The change in tax status may come as a surprise to some companies leasing port land and facilities. Chris Stockton, a spokesman with Kinder-Morgan, said his company does not yet have enough information to assess the impact of the county's action.
"We're not aware of any tax change and can't comment until we see a new assessment," he said.
Johns, who previously worked in another Florida county with a port, discovered the taxing mistake a few months after being hired by the assessor's office two years ago. It took 18 months to acquire leases from the port, map its leased properties and coordinate a new tax list with attorneys representing the port, Manatee County School District, the county and the North River Fire District.
By the end, 20 of the total of 32 tax parcels at the port were found to be subject to property taxes.
Discrepancy catches attention
The taxing issue surfaced publicly at two recent Manatee County Port Authority meetings when county resident Glen Gibellina asked authority members why the port had failed to ensure tax collection from its lessees. Port Chairwoman Carol Whitmore told Gibellina that the issue had been rectified and noted that the port has no responsibility for collecting taxes.
Dave Sanford, the port's deputy executive director, reiterated that point last week. He said renters at the port will receive tax bills directly from the county.
"We don't have a role in it," he said.
The event that prompted the appraiser's office to look into the port's tax issue was the tax collector's attempt to take an unpaid fire district assessment to a tax certificate sale. The procedure allows an investor to buy a property tax debt from the county in exchange for interest and the return of principal when the overdue tax is paid.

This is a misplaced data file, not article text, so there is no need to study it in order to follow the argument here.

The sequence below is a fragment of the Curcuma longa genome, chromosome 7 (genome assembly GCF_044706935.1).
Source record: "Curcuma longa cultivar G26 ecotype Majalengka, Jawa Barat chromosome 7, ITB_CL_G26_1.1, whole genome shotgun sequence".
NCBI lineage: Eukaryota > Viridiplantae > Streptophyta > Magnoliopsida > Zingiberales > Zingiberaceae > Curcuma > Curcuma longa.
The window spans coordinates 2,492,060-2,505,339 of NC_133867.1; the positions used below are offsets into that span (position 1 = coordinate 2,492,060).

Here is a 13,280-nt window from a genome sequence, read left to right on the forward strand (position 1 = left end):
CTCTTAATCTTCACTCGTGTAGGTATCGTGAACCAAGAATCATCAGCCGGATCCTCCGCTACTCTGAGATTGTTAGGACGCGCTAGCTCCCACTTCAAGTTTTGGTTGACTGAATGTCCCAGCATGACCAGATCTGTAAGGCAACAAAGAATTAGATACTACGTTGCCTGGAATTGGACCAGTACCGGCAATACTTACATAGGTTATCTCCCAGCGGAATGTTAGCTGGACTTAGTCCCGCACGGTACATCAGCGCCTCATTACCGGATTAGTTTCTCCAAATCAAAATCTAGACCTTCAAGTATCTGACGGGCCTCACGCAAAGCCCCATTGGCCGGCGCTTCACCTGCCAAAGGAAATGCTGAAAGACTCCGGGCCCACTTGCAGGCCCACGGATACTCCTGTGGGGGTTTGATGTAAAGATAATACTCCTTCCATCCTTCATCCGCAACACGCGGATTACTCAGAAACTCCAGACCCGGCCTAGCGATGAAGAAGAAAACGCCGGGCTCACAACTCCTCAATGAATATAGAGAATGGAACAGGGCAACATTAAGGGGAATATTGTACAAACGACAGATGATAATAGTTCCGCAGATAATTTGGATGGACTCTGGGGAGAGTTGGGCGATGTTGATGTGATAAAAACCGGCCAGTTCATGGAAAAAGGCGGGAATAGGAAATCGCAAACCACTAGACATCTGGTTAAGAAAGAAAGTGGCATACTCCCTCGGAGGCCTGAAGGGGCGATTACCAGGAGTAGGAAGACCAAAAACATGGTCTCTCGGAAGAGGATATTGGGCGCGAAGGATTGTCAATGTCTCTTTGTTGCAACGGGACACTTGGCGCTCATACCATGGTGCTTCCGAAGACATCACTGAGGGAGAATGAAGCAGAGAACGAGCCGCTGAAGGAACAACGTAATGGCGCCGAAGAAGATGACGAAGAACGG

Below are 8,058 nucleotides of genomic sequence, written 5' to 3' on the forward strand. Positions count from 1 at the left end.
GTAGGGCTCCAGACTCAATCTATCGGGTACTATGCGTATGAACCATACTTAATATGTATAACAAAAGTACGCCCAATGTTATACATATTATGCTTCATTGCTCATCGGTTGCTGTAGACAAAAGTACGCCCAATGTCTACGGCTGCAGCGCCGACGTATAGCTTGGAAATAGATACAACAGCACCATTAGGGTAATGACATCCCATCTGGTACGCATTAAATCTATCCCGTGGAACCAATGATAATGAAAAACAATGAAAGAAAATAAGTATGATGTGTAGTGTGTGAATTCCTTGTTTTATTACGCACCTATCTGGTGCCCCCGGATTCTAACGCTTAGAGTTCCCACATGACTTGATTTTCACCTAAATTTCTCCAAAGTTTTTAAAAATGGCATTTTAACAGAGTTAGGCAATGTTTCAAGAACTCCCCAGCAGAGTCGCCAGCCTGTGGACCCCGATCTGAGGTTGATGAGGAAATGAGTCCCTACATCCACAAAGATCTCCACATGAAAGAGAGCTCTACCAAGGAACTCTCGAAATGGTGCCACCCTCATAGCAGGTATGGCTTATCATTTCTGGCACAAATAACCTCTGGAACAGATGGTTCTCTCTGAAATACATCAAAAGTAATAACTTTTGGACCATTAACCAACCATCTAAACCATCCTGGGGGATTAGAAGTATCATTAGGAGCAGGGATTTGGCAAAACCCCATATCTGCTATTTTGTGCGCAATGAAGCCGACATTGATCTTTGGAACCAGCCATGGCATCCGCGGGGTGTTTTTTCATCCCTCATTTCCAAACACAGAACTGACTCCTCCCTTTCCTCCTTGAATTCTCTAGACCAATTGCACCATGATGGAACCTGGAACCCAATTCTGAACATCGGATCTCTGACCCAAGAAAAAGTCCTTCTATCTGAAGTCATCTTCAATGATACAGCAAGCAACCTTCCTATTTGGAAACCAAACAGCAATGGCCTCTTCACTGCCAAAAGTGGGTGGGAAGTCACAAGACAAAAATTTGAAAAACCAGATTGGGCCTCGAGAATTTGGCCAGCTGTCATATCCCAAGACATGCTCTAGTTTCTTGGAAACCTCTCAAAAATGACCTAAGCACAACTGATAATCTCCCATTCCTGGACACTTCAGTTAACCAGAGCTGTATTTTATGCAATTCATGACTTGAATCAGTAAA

But because of the port's tax immunity, no certificate could be sold. Michelle Leeson, a paralegal with the county's field services and collections division, said even with the proper taxing information in place now, no certificate sale or lien could ever be used against the port if a lessee failed to pay its property taxes.
Outside of the agencies that cleaned up the port's tax issue, at least two others took a keen interest in the subject. Attorneys for the North River Fire District and the Manatee County School District communicated with the appraiser's office during the process.
However, Michael Rampino, the fire district's chief, could not put a dollar value on how much revenue the district may have lost, if any.
Still, he is satisfied that taxpayers at the port will now be billed correctly.
"It's kinda like hitting the reset button," Rampino said. "Currently, everybody is paying their fair share."
Rebecca Roberts, chief financial officer for the schools, said revenue lost through the discrepancy could have totalled hundreds of thousands of dollars.
Manatee County does encompass part of one other special district similar to the port. Sarasota-Manatee International Airport leases land and buildings to several dozen businesses.
John Schussler, the airport's director of properties, said that in most cases, tenants pay ad valorem property taxes. Aviation-use tenants, including the airport's fixed-base operators, pay only non-ad valorem taxes such as fire district assessments.
Matt M. Johnson, Herald business reporter, can be reached at 941-745-7027, or on Twitter @MattAtBradenton.